Post-project review

The Executive makes sure that this meeting will take place to see if the benefits as indicated by the Business Case have been realised.
The Executive will chair the meeting and make sure that the relevant personnel are either present or have been consulted.
The result of the meeting is presented to the stakeholders.

Senior User

This person is represents the interests of users of the final product(s) of the project:

  • Those who will use it to reach an objective
  • Those who will use the product to achieve a benefit
  • Those who will be affected by the product

The role ensures that any product supplied by the User is satisfactory.

This would include:

  1. The product has been adequately defined in a clear and accurate manner.
  2. What is produced is ‘fit for purpose’.
  3. Monitoring that the solution will meet the user needs.

The Senior User is responsible for:

  • Providing user resources
  • Ensuring that the project produces products that meet user requirements
  • Ensuring that the products provide the expected user benefits

The role may need more than one person to help deliver the above requirements.
If this is the case the number of people should be kept to a minimum.

Senior Supplier

The Senior Supplier must ensure that all the requirements of the Senior User are met and is accountable for the quality of all products Created by the supplier(s). This is carried out by ensuring:

  • Proposals for the designing and development are realistic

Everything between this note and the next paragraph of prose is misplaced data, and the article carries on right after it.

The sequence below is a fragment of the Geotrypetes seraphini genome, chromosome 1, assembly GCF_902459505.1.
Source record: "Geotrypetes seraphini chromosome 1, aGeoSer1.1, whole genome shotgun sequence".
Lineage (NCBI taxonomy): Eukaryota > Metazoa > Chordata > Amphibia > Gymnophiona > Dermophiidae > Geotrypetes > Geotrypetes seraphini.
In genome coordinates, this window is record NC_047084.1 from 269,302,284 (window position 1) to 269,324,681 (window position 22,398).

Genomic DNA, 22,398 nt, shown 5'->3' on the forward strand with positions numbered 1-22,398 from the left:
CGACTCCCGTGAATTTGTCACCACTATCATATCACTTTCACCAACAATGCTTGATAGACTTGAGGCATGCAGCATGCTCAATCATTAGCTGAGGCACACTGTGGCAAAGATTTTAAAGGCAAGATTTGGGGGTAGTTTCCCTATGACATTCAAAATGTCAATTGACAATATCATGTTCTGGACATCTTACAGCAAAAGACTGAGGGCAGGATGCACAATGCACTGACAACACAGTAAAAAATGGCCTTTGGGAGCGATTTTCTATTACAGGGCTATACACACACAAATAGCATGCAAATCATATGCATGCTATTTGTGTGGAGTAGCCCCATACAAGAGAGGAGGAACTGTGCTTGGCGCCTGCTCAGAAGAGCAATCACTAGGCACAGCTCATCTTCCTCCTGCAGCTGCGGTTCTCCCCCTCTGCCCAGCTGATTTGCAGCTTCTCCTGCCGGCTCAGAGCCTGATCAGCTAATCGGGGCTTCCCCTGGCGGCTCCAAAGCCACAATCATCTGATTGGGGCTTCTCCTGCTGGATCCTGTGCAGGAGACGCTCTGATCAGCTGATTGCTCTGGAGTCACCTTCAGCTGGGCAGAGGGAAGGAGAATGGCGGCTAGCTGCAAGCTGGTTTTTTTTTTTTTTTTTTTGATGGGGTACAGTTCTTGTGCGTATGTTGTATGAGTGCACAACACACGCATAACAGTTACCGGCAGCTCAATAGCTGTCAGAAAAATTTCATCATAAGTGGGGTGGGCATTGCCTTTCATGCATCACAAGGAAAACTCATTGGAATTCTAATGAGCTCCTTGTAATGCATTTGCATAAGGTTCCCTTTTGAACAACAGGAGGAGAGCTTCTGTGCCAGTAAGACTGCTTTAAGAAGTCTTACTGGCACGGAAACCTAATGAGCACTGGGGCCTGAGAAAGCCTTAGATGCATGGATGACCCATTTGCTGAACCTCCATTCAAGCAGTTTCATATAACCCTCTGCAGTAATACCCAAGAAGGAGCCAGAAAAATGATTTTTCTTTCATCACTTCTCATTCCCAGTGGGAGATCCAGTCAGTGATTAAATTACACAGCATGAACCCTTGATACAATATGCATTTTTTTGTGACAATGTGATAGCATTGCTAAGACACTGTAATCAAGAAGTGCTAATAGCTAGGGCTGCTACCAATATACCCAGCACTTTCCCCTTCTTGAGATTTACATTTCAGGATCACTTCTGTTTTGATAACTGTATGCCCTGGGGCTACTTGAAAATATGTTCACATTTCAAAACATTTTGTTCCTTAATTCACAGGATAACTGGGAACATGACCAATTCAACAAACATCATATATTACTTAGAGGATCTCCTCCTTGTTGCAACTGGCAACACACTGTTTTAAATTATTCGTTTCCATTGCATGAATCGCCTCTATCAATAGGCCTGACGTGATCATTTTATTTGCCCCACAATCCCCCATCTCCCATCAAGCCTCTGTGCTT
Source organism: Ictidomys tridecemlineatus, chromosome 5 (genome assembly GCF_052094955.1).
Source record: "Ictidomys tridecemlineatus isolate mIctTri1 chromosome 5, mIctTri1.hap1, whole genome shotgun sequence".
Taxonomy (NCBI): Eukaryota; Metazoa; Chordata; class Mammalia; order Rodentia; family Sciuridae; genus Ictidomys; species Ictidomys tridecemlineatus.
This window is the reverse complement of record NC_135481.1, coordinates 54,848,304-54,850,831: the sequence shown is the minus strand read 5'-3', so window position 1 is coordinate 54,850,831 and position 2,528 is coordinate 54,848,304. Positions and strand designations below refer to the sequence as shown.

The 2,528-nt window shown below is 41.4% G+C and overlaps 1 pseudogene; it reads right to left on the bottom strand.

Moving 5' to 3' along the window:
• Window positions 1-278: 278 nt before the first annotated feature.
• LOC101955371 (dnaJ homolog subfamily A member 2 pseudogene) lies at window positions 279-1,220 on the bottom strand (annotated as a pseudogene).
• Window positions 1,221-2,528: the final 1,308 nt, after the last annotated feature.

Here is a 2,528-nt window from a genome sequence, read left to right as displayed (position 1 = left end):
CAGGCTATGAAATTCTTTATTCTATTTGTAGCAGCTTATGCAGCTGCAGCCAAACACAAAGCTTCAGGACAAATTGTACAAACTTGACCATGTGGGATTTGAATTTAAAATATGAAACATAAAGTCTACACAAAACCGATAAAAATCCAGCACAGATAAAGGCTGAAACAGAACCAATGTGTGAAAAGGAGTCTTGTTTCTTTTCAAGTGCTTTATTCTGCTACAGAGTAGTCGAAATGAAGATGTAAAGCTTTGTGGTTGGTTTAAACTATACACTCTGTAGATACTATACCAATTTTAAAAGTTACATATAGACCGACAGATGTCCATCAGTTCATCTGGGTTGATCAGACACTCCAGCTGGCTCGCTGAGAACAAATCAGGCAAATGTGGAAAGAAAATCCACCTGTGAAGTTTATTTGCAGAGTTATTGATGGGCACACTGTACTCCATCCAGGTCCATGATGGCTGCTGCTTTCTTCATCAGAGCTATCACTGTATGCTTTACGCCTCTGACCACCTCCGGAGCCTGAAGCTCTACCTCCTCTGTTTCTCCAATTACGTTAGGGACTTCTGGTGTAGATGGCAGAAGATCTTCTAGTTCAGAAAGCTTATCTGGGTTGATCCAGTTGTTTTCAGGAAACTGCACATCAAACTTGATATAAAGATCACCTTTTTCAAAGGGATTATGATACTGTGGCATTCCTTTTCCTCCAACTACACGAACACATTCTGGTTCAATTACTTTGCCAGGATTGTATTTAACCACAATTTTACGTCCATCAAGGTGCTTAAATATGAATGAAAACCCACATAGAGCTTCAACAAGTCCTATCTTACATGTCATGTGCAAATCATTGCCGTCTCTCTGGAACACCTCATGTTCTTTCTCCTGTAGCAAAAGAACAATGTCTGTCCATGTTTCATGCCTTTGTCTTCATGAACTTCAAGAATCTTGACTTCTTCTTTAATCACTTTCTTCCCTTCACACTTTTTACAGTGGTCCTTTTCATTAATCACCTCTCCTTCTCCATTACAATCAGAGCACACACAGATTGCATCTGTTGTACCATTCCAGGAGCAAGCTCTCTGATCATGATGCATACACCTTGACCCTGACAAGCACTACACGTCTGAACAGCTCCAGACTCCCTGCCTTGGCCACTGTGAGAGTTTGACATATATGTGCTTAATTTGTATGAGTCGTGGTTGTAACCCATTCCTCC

• The satisfaction of the Senior User will be accomplished within cost and time constraints for which the Executive is accountable

The role represents the interests of those designing, facilitating, procuring and implementing.
The role must have the authority to commit or acquire the necessary supplier resources.

The role has responsibility for the supplier’s Business Case.
This role may require more than one person to cover all interests as for the Senior User.
Similarly, the number of people should be kept to a minimum.


The Project Assurance roles are very important and if no individuals are appointed this will become the responsibility of the Project Board. How this will be carried out within the Project Board will need a lot of consideration.

Roles may be combined but not eliminated.

The roles of Senior User and Senior Supplier will tend to have a conflict of interests and should not be combined.